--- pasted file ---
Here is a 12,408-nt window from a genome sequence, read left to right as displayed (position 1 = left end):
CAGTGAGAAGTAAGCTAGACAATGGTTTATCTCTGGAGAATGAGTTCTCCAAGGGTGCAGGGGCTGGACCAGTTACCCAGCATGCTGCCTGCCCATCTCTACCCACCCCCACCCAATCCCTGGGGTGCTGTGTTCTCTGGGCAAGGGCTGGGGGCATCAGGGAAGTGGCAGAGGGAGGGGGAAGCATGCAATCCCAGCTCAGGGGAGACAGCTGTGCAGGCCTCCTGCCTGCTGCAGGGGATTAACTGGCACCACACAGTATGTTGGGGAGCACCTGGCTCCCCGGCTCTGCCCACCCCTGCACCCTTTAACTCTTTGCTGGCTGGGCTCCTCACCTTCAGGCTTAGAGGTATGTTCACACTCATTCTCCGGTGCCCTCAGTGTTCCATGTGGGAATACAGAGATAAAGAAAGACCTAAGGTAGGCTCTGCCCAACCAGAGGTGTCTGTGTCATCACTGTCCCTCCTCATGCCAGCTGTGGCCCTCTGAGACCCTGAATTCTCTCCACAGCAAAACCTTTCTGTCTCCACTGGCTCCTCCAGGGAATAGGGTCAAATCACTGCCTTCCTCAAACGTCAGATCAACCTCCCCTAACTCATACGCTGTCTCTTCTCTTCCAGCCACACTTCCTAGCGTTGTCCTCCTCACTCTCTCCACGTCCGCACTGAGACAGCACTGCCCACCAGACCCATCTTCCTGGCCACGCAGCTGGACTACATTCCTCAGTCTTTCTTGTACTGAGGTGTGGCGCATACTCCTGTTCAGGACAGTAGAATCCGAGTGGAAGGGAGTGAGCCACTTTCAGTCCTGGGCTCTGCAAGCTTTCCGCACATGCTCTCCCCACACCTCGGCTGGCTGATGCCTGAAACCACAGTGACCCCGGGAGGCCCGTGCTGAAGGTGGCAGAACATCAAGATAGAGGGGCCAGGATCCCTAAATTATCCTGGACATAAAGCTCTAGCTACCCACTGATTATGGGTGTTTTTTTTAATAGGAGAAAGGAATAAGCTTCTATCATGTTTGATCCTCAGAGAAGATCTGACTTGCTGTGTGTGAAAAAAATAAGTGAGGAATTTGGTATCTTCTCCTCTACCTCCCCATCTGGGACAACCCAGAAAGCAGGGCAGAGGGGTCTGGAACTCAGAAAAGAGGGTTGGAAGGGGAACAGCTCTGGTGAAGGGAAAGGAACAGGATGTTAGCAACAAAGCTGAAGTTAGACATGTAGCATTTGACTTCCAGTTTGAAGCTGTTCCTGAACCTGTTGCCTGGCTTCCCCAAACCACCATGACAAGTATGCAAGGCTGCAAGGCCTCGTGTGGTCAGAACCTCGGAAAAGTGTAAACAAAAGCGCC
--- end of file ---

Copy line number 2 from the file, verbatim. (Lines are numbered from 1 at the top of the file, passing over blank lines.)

CAGTGAGAAGTAAGCTAGACAATGGTTTATCTCTGGAGAATGAGTTCTCCAAGGGTGCAGGGGCTGGACCAGTTACCCAGCATGCTGCCTGCCCATCTCTACCCACCCCCACCCAATCCCTGGGGTGCTGTGTTCTCTGGGCAAGGGCTGGGGGCATCAGGGAAGTGGCAGAGGGAGGGGGAAGCATGCAATCCCAGCTCAGGGGAGACAGCTGTGCAGGCCTCCTGCCTGCTGCAGGGGATTAACTGGCACCACACAGTATGTTGGGGAGCACCTGGCTCCCCGGCTCTGCCCACCCCTGCACCCTTTAACTCTTTGCTGGCTGGGCTCCTCACCTTCAGGCTTAGAGGTATGTTCACACTCATTCTCCGGTGCCCTCAGTGTTCCATGTGGGAATACAGAGATAAAGAAAGACCTAAGGTAGGCTCTGCCCAACCAGAGGTGTCTGTGTCATCACTGTCCCTCCTCATGCCAGCTGTGGCCCTCTGAGACCCTGAATTCTCTCCACAGCAAAACCTTTCTGTCTCCACTGGCTCCTCCAGGGAATAGGGTCAAATCACTGCCTTCCTCAAACGTCAGATCAACCTCCCCTAACTCATACGCTGTCTCTTCTCTTCCAGCCACACTTCCTAGCGTTGTCCTCCTCACTCTCTCCACGTCCGCACTGAGACAGCACTGCCCACCAGACCCATCTTCCTGGCCACGCAGCTGGACTACATTCCTCAGTCTTTCTTGTACTGAGGTGTGGCGCATACTCCTGTTCAGGACAGTAGAATCCGAGTGGAAGGGAGTGAGCCACTTTCAGTCCTGGGCTCTGCAAGCTTTCCGCACATGCTCTCCCCACACCTCGGCTGGCTGATGCCTGAAACCACAGTGACCCCGGGAGGCCCGTGCTGAAGGTGGCAGAACATCAAGATAGAGGGGCCAGGATCCCTAAATTATCCTGGACATAAAGCTCTAGCTACCCACTGATTATGGGTGTTTTTTTTAATAGGAGAAAGGAATAAGCTTCTATCATGTTTGATCCTCAGAGAAGATCTGACTTGCTGTGTGTGAAAAAAATAAGTGAGGAATTTGGTATCTTCTCCTCTACCTCCCCATCTGGGACAACCCAGAAAGCAGGGCAGAGGGGTCTGGAACTCAGAAAAGAGGGTTGGAAGGGGAACAGCTCTGGTGAAGGGAAAGGAACAGGATGTTAGCAACAAAGCTGAAGTTAGACATGTAGCATTTGACTTCCAGTTTGAAGCTGTTCCTGAACCTGTTGCCTGGCTTCCCCAAACCACCATGACAAGTATGCAAGGCTGCAAGGCCTCGTGTGGTCAGAACCTCGGAAAAGTGTAAACAAAAGCGCC